Tuesday, September 9, 2014

Today's Editorial 07 September 2014

                   Genetically modified

Source: By Bharat Jhunjhunwala: The Statesman
The UPA Government had permitted trials of about 60 Genetically Modified (GM) food plants, such as wheat. The NDA Government has put such tests on hold in view of doubts and anxieties. Nature carries out gene modification via breeding. The male and female genes from different parents combine to produce a new strain. But the modification is gradual and limited to within the species. A wheat male cannot breed with “Congress Grass female” in natural conditions. Genetic Modification speeds up and widens the process. Genes from a particular plant are isolated and these are “bombarded” onto the genes of a parent plant. The donor and host plant can be of different species altogether. The two genes combine under the “bombardment”, so-called. But we do not know which qualities of the two will join. For example, bombarding the wheat plant with the gene of Congress Grass could produce a variety of wheat that is resilient to drought; or it could also produce wheat that causes asthma. This gene modification activity is undertaken by seed companies like Monsanto in their laboratories.

The varieties that appear promising to the seed company are sent for field trial to assess their performance in farm conditions. It is here that the Government of India enters the picture. The Ministry of Environment and Forests has established a Genetic Engineering Appraisal Committee (GEAC) that decides whether to allow a seed company to undertake field trials in the country and to sell the GM seeds. The GEAC did not give permission for field trials when Jairam Ramesh and Jayanthi Natarajan were environment ministers. However, it was Veerappa Moily who reversed the stand and approved the field trials. Now the NDA Government has again reversed the stand and put the trials on hold.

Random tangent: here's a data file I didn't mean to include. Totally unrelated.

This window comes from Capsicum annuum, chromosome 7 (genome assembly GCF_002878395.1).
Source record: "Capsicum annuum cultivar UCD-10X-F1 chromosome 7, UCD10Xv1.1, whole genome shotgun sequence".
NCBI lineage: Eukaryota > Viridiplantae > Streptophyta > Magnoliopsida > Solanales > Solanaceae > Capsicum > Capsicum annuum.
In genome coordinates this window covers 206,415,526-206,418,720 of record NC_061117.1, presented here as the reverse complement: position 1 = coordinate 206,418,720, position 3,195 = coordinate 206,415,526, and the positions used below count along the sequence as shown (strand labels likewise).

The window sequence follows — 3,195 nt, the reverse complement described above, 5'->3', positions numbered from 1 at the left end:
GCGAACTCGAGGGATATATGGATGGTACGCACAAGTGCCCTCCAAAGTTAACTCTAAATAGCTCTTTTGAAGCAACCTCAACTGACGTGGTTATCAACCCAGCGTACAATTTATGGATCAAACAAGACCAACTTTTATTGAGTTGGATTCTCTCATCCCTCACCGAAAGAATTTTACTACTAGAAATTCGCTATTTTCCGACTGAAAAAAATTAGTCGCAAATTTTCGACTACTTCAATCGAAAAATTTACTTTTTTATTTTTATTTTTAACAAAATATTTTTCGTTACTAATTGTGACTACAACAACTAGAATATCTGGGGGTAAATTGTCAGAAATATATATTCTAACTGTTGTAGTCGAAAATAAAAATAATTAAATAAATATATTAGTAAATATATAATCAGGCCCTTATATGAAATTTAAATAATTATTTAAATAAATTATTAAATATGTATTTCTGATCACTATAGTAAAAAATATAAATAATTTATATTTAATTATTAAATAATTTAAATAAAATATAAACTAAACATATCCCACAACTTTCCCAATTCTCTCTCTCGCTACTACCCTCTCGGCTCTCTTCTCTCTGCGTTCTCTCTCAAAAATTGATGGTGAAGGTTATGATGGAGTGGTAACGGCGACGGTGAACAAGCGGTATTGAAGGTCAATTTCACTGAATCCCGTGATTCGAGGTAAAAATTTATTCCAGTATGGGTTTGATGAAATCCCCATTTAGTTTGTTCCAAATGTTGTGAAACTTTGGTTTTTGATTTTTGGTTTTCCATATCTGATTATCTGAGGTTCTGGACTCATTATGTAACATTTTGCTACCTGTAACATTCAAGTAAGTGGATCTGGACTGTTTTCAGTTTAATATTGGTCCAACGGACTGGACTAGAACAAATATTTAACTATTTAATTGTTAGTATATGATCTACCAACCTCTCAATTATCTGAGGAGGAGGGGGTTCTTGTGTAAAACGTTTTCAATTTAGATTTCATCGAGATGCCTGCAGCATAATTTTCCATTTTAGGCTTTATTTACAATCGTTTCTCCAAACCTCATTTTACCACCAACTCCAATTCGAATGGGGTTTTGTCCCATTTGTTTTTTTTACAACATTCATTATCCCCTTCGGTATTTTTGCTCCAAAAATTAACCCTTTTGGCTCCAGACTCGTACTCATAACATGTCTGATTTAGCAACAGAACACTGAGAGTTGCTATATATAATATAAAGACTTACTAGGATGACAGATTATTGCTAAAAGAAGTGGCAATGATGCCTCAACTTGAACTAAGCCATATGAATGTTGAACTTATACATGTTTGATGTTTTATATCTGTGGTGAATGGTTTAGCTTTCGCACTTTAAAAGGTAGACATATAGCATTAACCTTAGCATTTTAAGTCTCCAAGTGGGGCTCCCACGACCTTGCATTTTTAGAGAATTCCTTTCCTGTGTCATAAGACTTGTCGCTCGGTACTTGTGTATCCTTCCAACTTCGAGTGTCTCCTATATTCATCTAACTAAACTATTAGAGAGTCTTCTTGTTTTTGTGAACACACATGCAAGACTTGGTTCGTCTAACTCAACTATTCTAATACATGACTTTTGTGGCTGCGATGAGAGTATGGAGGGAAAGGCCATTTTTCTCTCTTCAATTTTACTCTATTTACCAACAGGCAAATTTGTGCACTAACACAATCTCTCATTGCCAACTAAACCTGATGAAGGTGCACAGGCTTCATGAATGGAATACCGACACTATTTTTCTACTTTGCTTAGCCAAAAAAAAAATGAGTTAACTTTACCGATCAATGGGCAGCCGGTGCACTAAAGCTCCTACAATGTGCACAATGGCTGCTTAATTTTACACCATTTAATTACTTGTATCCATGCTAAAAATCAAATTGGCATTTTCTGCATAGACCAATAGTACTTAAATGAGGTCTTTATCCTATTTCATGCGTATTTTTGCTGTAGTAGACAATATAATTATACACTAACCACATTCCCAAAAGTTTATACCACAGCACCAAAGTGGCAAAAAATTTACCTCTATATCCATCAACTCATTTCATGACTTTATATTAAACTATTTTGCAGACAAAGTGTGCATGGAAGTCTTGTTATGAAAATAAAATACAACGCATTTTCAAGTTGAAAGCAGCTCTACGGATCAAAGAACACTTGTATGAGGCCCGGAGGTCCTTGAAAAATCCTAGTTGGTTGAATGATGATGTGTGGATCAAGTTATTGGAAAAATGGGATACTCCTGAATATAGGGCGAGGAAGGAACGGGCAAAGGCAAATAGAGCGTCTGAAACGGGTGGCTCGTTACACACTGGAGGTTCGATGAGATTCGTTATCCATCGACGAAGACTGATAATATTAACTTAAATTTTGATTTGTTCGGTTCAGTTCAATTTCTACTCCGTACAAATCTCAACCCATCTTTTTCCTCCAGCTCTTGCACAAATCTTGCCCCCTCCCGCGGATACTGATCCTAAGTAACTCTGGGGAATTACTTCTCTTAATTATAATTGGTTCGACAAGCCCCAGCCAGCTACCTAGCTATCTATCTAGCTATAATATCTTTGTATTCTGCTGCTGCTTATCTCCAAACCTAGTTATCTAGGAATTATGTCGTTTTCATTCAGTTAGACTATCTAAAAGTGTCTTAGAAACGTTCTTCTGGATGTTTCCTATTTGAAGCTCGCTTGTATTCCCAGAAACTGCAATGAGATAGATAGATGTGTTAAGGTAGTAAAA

As of now, the seeds of only one GM cotton are allowed to be sold in India. American bollworm is a pest that can damage the cotton crop. Bt is a poisonous bacterium that kills the bollworm. Scientists have taken the poisonous Bt gene and genetically implanted it in the cotton plant. As a result, the entire cotton plant-roots, stem, leaves and the cotton fibre of the Bt Cotton becomes poisonous. The Bt poison enters the digestive system of the bollworm when it eats the leaves of the Bt Cotton.

The Bollworm dies. The cost of cultivation of cotton is reduced. It is no longer necessary to undertake an extensive spraying of other chemical insecticides to kill the bollworm. Bt Cotton constitutes almost 95 per cent of the cotton that is produced in the country.

The risk is that the Bt gene may spread and contaminate the entire cotton gene. The pollen of the Bt Cotton can “jump” from the fields and fertilise the indigenous varieties of cotton. That will render the indigenous varieties of cotton poisonous. The USA had approved the cultivation of a Genetically Modified (GM) variety of maize. Only about one per cent of this maize crop was grown. Yet, a study revealed that the modified gene had entered into almost half of the American maize crop. A similar spread of Bt gene to indigenous varieties will mean that non-poisonous cotton may become extinct.